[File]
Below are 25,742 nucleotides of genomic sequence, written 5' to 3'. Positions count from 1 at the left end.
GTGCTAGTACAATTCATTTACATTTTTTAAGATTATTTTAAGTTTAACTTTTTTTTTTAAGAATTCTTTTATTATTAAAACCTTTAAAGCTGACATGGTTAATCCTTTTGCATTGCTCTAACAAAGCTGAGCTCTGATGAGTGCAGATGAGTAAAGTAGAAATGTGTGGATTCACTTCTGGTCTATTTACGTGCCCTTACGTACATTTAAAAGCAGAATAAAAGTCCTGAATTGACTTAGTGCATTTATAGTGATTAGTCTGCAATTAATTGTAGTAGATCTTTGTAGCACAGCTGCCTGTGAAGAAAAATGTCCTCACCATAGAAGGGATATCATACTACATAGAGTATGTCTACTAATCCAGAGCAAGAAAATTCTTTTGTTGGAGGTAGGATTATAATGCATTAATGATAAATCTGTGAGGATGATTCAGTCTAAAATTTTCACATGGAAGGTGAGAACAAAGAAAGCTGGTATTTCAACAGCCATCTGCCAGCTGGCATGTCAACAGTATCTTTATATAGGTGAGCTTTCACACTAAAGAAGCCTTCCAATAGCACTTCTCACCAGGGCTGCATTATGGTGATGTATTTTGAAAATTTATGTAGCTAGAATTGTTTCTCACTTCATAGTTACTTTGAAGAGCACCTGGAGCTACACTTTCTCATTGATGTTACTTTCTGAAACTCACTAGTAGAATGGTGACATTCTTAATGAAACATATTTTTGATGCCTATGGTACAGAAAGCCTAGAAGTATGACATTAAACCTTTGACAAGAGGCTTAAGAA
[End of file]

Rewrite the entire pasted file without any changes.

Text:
Below are 25,742 nucleotides of genomic sequence, written 5' to 3'. Positions count from 1 at the left end.
GTGCTAGTACAATTCATTTACATTTTTTAAGATTATTTTAAGTTTAACTTTTTTTTTTAAGAATTCTTTTATTATTAAAACCTTTAAAGCTGACATGGTTAATCCTTTTGCATTGCTCTAACAAAGCTGAGCTCTGATGAGTGCAGATGAGTAAAGTAGAAATGTGTGGATTCACTTCTGGTCTATTTACGTGCCCTTACGTACATTTAAAAGCAGAATAAAAGTCCTGAATTGACTTAGTGCATTTATAGTGATTAGTCTGCAATTAATTGTAGTAGATCTTTGTAGCACAGCTGCCTGTGAAGAAAAATGTCCTCACCATAGAAGGGATATCATACTACATAGAGTATGTCTACTAATCCAGAGCAAGAAAATTCTTTTGTTGGAGGTAGGATTATAATGCATTAATGATAAATCTGTGAGGATGATTCAGTCTAAAATTTTCACATGGAAGGTGAGAACAAAGAAAGCTGGTATTTCAACAGCCATCTGCCAGCTGGCATGTCAACAGTATCTTTATATAGGTGAGCTTTCACACTAAAGAAGCCTTCCAATAGCACTTCTCACCAGGGCTGCATTATGGTGATGTATTTTGAAAATTTATGTAGCTAGAATTGTTTCTCACTTCATAGTTACTTTGAAGAGCACCTGGAGCTACACTTTCTCATTGATGTTACTTTCTGAAACTCACTAGTAGAATGGTGACATTCTTAATGAAACATATTTTTGATGCCTATGGTACAGAAAGCCTAGAAGTATGACATTAAACCTTTGACAAGAGGCTTAAGAA